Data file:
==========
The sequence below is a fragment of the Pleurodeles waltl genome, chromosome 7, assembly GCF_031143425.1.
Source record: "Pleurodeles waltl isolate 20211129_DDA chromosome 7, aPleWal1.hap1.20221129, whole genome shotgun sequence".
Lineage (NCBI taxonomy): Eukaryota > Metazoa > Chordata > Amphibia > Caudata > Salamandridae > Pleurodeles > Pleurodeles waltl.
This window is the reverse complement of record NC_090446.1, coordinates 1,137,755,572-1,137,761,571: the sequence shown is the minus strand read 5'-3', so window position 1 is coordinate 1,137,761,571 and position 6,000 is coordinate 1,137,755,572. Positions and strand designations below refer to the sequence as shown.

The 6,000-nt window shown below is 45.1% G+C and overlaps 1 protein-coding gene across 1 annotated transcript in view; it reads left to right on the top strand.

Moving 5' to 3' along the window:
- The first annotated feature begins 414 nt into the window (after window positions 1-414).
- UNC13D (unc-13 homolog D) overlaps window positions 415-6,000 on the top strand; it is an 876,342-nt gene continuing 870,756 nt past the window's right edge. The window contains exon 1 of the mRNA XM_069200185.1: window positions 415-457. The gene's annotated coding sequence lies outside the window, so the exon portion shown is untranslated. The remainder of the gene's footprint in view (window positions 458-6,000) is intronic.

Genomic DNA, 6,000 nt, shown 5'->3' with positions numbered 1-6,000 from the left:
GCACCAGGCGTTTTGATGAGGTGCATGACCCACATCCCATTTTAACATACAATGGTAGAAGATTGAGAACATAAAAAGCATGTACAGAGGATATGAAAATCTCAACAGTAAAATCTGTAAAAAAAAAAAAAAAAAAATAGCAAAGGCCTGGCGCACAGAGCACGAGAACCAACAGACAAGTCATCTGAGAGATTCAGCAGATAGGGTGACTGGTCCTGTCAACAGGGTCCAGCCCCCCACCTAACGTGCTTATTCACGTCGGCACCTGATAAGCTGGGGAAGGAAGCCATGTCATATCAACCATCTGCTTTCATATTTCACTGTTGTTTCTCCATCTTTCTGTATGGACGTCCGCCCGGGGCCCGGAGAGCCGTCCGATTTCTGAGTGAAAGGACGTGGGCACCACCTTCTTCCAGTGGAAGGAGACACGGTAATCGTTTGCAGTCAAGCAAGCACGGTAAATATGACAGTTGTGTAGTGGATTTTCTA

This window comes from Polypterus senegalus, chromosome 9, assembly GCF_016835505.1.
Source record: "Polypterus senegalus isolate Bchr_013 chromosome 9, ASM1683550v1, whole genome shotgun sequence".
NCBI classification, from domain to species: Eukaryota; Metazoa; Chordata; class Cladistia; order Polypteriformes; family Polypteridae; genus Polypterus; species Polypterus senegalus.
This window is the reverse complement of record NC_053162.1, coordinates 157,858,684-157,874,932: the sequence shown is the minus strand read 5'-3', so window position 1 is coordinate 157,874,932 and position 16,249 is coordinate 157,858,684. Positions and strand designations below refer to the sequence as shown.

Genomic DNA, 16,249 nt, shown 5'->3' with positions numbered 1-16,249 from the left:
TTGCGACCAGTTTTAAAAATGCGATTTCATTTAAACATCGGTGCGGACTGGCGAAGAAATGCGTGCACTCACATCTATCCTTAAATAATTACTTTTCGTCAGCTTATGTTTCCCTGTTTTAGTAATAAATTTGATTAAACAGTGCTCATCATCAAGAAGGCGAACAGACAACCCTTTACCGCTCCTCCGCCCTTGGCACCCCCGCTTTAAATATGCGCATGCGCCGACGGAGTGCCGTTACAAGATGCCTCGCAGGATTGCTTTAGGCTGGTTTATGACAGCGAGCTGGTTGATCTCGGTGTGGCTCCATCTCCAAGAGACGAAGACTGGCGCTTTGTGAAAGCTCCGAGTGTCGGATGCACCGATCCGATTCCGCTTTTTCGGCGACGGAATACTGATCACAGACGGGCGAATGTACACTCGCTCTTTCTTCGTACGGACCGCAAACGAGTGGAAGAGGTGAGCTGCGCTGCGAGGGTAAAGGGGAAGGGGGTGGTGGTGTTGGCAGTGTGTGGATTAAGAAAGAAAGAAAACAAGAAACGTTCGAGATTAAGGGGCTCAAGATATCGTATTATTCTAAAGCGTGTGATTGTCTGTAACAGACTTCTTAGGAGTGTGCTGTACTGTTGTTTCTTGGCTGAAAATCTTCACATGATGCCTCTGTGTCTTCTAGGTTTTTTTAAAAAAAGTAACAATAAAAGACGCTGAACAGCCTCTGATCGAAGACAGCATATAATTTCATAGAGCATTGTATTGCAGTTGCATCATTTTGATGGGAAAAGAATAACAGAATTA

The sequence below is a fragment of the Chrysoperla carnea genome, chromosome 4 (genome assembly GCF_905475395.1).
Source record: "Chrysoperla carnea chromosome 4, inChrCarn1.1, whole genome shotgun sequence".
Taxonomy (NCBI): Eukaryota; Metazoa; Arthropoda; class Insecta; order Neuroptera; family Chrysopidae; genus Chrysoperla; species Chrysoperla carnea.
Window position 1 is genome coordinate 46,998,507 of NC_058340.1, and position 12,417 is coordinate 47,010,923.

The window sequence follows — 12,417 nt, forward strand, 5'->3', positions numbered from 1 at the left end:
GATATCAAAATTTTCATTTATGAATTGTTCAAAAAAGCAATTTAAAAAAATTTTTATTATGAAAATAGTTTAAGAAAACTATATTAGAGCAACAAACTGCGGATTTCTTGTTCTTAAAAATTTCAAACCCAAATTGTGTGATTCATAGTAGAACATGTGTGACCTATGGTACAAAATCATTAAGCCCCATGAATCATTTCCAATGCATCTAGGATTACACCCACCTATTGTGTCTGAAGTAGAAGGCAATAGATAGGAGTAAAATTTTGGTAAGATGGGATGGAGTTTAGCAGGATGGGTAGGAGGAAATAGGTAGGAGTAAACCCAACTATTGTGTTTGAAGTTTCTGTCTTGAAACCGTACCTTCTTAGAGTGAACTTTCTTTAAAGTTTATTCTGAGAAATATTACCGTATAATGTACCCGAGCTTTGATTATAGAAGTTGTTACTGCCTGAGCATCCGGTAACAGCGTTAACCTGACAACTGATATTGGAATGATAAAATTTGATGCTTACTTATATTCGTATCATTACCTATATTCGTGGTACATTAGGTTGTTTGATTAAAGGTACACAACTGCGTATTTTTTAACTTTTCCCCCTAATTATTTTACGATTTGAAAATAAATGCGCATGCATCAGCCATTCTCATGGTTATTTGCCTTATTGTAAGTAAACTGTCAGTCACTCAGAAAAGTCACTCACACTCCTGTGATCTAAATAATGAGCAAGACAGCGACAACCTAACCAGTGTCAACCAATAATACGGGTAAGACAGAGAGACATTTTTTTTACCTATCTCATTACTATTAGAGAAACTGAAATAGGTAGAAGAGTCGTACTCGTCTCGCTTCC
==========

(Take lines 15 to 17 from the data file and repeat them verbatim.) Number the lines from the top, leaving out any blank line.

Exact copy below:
Genomic DNA, 16,249 nt, shown 5'->3' with positions numbered 1-16,249 from the left:
TTGCGACCAGTTTTAAAAATGCGATTTCATTTAAACATCGGTGCGGACTGGCGAAGAAATGCGTGCACTCACATCTATCCTTAAATAATTACTTTTCGTCAGCTTATGTTTCCCTGTTTTAGTAATAAATTTGATTAAACAGTGCTCATCATCAAGAAGGCGAACAGACAACCCTTTACCGCTCCTCCGCCCTTGGCACCCCCGCTTTAAATATGCGCATGCGCCGACGGAGTGCCGTTACAAGATGCCTCGCAGGATTGCTTTAGGCTGGTTTATGACAGCGAGCTGGTTGATCTCGGTGTGGCTCCATCTCCAAGAGACGAAGACTGGCGCTTTGTGAAAGCTCCGAGTGTCGGATGCACCGATCCGATTCCGCTTTTTCGGCGACGGAATACTGATCACAGACGGGCGAATGTACACTCGCTCTTTCTTCGTACGGACCGCAAACGAGTGGAAGAGGTGAGCTGCGCTGCGAGGGTAAAGGGGAAGGGGGTGGTGGTGTTGGCAGTGTGTGGATTAAGAAAGAAAGAAAACAAGAAACGTTCGAGATTAAGGGGCTCAAGATATCGTATTATTCTAAAGCGTGTGATTGTCTGTAACAGACTTCTTAGGAGTGTGCTGTACTGTTGTTTCTTGGCTGAAAATCTTCACATGATGCCTCTGTGTCTTCTAGGTTTTTTTAAAAAAAGTAACAATAAAAGACGCTGAACAGCCTCTGATCGAAGACAGCATATAATTTCATAGAGCATTGTATTGCAGTTGCATCATTTTGATGGGAAAAGAATAACAGAATTA

The sequence below is a fragment of the Chrysoperla carnea genome, chromosome 4 (genome assembly GCF_905475395.1).